I like myself. Most people probably like themselves. And I’ve spent many years developing myself to be the me I want to be (in theory). And yet, Christ states very clearly, “If any [man] will come after me, let him deny himself, and take up his cross daily, and follow me.” Deny yourself. Well, I don’t know about you, but I have trouble denying myself another cookie, so what exactly is Jesus asking me to deny? So, naturally, when I started to hear messages on this concept, dying to self, I bucked against it so hard.
I was raised most of my life with teachers, mentors, media pushing the idea of being unique. Individualism is a mantra often heard in America. Be yourself. In America you can be anything you set your mind to be – in theory and, in some cases, in actuality. You be you. You do you. No matter what. So, after twenty-plus years of being told that being original is how to be happy in life, that’s what I believed.
And yet Jesus, the man we’re meant to emulate, prays to the father, “Not my will, but yours be done.” But I worked hard to have my will known. I took the (worldly) steps to form an educated opinion on pretty much everything. It’s like when you work really hard on a project at work or in school. You spend weeks perfecting an ad campaign or a research paper and then your project manager or advisor tells you, “I don’t like this theme. Do this theme that I have chosen.” Seriously?! I just worked for weeks on this project and now I have to start all over? And if you actually said that to your superior might their response be, “You should have come to me first”?
We should have gone to God first. We should have gone to prayer first. When we’re in our comfort zone of life, we often go to God last on most things. We go to significant others, parents, friends, mentors, even pastors before we go to God. It took me many years of marriage to learn to keep marital troubles between me and my spouse. I like to talk and process out loud and I like to have a sounding board, so I had trouble keeping personal things personal. And I had to train myself not to run to my Mom or sisters or girlfriends to tell them about our problems and, as a result, it taught me to turn to God. God first.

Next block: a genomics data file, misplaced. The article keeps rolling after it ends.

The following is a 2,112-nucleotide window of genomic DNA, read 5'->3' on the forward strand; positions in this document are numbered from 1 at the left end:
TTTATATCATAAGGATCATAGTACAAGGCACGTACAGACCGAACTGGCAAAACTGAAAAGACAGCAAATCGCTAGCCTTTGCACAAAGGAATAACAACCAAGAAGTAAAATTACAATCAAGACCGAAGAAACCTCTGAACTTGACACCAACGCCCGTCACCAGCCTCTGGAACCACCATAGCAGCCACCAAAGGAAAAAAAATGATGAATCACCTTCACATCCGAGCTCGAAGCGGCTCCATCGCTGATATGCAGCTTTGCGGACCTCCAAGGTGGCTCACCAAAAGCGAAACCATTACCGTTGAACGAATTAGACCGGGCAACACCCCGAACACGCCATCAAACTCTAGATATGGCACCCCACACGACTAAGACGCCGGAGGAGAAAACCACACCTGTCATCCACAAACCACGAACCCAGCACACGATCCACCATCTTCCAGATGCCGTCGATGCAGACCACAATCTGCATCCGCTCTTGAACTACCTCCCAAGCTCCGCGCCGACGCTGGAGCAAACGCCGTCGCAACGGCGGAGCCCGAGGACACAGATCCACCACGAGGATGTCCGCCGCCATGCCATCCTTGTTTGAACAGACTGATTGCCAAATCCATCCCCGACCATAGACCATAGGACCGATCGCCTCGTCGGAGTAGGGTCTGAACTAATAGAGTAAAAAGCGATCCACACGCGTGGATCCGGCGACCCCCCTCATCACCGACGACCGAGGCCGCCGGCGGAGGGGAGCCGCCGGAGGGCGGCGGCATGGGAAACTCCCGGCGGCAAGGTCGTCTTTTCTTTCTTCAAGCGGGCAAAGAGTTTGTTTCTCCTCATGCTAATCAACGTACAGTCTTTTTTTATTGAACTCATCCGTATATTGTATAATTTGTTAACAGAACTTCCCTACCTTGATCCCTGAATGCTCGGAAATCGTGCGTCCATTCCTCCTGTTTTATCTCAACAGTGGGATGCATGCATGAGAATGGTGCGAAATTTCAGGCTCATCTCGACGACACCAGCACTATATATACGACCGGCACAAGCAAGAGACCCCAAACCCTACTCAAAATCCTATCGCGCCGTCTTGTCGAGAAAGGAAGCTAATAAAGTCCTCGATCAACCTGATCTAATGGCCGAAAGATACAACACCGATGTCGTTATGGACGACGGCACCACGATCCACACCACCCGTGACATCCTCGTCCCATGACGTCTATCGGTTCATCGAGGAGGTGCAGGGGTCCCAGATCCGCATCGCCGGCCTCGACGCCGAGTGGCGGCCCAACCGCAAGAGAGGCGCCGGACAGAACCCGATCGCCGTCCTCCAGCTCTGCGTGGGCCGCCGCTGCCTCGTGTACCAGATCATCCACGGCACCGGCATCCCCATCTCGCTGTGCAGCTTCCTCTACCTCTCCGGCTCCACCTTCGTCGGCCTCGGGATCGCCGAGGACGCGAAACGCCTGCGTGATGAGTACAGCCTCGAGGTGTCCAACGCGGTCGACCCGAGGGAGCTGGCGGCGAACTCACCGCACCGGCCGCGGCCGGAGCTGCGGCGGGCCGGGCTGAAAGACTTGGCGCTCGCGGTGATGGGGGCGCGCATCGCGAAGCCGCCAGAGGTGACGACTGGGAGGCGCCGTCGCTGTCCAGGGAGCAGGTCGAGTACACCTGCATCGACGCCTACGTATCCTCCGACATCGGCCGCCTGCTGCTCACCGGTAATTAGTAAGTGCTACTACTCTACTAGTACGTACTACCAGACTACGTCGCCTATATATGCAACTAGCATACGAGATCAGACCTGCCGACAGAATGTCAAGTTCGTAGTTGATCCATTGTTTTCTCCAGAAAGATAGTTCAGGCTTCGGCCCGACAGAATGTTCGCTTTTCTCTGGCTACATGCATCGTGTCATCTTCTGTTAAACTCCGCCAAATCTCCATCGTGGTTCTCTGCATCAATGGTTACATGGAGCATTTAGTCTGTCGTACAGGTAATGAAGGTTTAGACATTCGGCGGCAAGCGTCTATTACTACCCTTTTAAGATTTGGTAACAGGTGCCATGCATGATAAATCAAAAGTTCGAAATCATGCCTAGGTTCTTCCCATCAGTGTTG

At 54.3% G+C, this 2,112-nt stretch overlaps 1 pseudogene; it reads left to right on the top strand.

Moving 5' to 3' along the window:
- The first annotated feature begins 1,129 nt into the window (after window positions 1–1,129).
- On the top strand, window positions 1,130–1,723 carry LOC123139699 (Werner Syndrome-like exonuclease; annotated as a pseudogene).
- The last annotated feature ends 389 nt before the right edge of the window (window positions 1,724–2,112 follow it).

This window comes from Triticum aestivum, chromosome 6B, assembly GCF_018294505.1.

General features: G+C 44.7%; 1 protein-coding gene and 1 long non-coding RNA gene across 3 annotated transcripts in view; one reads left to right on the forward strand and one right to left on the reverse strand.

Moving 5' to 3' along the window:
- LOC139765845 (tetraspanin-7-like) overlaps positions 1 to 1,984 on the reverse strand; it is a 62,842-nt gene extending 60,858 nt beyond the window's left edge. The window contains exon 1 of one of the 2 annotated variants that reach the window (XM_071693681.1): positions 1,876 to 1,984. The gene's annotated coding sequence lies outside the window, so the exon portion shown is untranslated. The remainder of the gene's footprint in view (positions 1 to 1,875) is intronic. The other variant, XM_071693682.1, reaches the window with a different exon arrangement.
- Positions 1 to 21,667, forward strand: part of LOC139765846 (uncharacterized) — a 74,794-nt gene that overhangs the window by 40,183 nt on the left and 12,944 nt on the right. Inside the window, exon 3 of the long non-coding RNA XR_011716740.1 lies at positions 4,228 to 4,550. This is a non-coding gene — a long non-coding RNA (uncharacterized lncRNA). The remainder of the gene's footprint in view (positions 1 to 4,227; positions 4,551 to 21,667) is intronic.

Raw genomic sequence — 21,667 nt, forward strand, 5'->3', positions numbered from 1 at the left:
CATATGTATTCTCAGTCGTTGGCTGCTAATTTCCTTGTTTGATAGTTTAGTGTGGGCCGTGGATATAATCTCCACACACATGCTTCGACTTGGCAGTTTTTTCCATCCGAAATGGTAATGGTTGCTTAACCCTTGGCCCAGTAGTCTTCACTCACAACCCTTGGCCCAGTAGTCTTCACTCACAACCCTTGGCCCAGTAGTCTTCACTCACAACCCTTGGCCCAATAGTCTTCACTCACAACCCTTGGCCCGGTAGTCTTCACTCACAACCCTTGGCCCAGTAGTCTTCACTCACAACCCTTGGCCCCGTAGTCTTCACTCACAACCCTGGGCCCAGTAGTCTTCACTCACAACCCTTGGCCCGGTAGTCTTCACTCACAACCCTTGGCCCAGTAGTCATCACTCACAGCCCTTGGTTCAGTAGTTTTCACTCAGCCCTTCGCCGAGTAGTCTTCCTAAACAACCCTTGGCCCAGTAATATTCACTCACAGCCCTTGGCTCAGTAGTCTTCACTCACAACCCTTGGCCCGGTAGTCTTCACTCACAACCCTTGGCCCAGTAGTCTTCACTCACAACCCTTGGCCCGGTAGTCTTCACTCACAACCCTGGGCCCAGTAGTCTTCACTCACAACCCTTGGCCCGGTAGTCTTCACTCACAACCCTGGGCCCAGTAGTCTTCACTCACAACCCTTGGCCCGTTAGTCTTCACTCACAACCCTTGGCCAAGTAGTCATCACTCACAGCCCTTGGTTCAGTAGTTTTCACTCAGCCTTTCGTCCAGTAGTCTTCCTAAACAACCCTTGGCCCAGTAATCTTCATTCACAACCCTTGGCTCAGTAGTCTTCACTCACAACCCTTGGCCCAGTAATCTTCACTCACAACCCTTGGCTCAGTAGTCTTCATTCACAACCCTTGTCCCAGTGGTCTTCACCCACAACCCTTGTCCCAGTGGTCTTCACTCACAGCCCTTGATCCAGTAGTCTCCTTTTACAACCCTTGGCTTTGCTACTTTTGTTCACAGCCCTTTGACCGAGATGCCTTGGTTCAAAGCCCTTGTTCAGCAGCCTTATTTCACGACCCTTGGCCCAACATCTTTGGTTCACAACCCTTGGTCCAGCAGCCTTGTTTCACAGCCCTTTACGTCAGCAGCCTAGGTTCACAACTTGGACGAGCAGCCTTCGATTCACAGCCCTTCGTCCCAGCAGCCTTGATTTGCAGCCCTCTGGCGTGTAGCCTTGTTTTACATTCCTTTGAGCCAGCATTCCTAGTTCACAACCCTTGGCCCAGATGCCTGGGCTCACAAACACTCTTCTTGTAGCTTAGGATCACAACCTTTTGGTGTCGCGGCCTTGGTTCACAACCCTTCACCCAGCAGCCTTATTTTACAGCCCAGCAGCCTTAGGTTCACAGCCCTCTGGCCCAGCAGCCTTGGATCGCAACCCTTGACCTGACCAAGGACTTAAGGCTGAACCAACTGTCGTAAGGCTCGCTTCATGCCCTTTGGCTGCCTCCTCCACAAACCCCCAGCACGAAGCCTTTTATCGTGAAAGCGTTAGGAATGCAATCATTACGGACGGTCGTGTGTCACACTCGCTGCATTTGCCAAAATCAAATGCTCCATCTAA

Jesus was not a crowd follower. Just like me, he spent years becoming who He was. And He was unique, an individual. But He put God first. He sought God’s will and put the will of God before his own will. And He literally died to self. He died to self because that was God’s will and He understood what it has taken me years to merely scratch the surface of: God’s opinion is the only one that matters.
Society may judge you for choosing to give everything to be His steward. The world, out of ignorance, may criticize your choices. But “greater is he that is in you, than he that is in the world.” Learning that His opinion is the only one that matters is liberating. We need to shed off the shame and insecurities of this world and focus on seeking and following after the one true God.